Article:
Linked Data for Cultural Heritage. Eds. Ed Jones and Michele Seikel for the Association for Library Collections and Technical Services. Chicago: American Library Association, 2016. 134p. $75.00 (ISBN 978-0-8389-1439-7).

Linked data has been a hot topic in the library world, and this book provides a good overview of the topic. The contributors present theoretical and practical information to help readers understand linked data concepts and its purpose.

The first chapter, by Thorson and Pattuelli, presents institutional projects experimenting with linked data, including Europeana, the Digital Public Library of America (DPLA), the Social Networks and Archival Context Project (SNAC), and more. They also present a detailed description of the Linked Jazz project. In the second chapter, Stahmer presents the migration process of the English Short Title Catalogue (ESTC) from MARC to linked data and potential benefits that migration presents. The author provides a great explanation of the triplestore data model, a discussion of tagging and controlled vocabularies, and social cataloging.

O’Dell gives a great explanation of why we need controlled vocabularies and their purpose. For people who work in the library field, this is not new. However, it is good to have a reminder concerning why we use certain things, such as authority files, and how such things can fit into future projects. The author also discusses best practices regarding creating library thesauri, metadata element sets and best practices, and data retrieval and information discovery with associated best practices.

Huerga and Lauruhn take a look at linked data and authority control through the lens of science, medical, and technical (STM) publishing. They discuss authority control, identifiers, and vocabularies; use of Web Ontology Language (OWL) to enhance metadata semantics, and using SPARQL for crosswalking controlled vocabulary mappings. Their explanation of each is done clearly and concisely. Huerga and Lauruhn also present a great discussion of authority control using URIs and why they are a “natural fit to represent resources in authority control vocabularies” (62). The authors also mention creating URIs using RDF and OWL, DCMI Metadata Terms and the Bibliographic Ontology Specification indicating they are complementary, and provide a great discussion of linking author identifiers, specifically the ISO standard International Standard Name Identifier (ISNI).

Godby provides a lot of needed details in her chapter on OCLC’s experiments with She discusses two significant reasons for libraries taking a serious look at first, the vocabulary is “endorsed by the world’s major search engines at a time when a user’s quest for information is more likely to begin in the broader web than in a library of even a library website” (73) and opens the potential for third parties to focus on next-generation standards for libraries. There is a lot of valuable and informative data for libraries to move forward with linked data experiments and initiatives in this chapter, including a detailed history of OCLC’s research into the potential of linked data as a replacement for MARC, the British Library Data Model, and more. Godby mentions OCLC’s skepticism of and how it was overcome. Other topics included are about publishing and enhancing, a discussion of extension vocabularies, next steps, and more. The reader may find this to be the most valuable chapter out of the book because of the history of the research, the findings, and the possibilities that offers libraries. For those most apprehensive about, they should take a close look at this particular chapter. It may not wholly change your mind, but it does make one ponder the opportunities this service can open up for our institutions.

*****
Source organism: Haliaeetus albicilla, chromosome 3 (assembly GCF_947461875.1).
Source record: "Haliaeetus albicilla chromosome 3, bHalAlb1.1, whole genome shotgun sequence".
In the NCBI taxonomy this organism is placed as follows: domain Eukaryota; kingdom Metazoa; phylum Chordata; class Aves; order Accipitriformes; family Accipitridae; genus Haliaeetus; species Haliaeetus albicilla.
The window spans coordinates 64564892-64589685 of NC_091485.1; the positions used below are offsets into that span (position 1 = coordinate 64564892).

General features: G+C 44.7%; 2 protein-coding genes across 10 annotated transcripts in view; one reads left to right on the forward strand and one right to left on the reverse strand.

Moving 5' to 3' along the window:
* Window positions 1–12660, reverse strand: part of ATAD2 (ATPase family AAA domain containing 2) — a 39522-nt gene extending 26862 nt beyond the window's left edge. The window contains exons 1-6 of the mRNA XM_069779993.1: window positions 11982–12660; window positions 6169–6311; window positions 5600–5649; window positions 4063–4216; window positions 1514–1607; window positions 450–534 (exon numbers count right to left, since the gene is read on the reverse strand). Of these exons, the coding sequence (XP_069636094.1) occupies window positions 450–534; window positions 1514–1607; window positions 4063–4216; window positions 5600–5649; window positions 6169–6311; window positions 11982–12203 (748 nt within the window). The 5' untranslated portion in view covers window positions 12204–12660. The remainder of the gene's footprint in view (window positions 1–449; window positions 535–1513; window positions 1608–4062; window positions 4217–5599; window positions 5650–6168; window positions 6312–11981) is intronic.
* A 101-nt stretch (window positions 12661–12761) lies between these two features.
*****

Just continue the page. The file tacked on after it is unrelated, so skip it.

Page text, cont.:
McCallum focuses on BIBFRAME and Linked Data for libraries, specifically the development of the BIBFRAME data model. The author describes the differences between MARC and BIBFRAME. Other topics covered are how Library of Congress has or is working on developing a system that makes library information more web-friendly and the goals of BIBFRAME. Overall, this book presents some much needed information on linked data in terms of libraries, BIBFRAME, and how these have the potential to open library data to the Web. Each chapter includes references that provide more information of the topic at hand.

The editors for this book, Ed Jones and Michele Seikel, are both extremely qualified to have spearheaded this endeavor. Jones is the associate director for library assessment and technical services at National University in San Diego. He is the author of RDA and Serials Cataloging (2013), as well as numerous journal articles, book chapters, and technical reports. He has spoken on library linked data and is a member of the Standing Committee on Standards of the Program for Cooperative Cataloging. Seikel is a tenured professor on the library faculty at Oklahoma State University, and her primary focus is in cataloging. She published several research papers in technical services journals and cochaired the Cataloging Norms Interest Group as well as the Cataloging and Metadata Management Section’s Policy and Planning Committee. She currently chairs the ALCTS Planning Committee and is a member of the editorial board of the journal Library Resources and Technical Services.—Lizzy Walker, Wichita State University

Copyright Lizzy Walker

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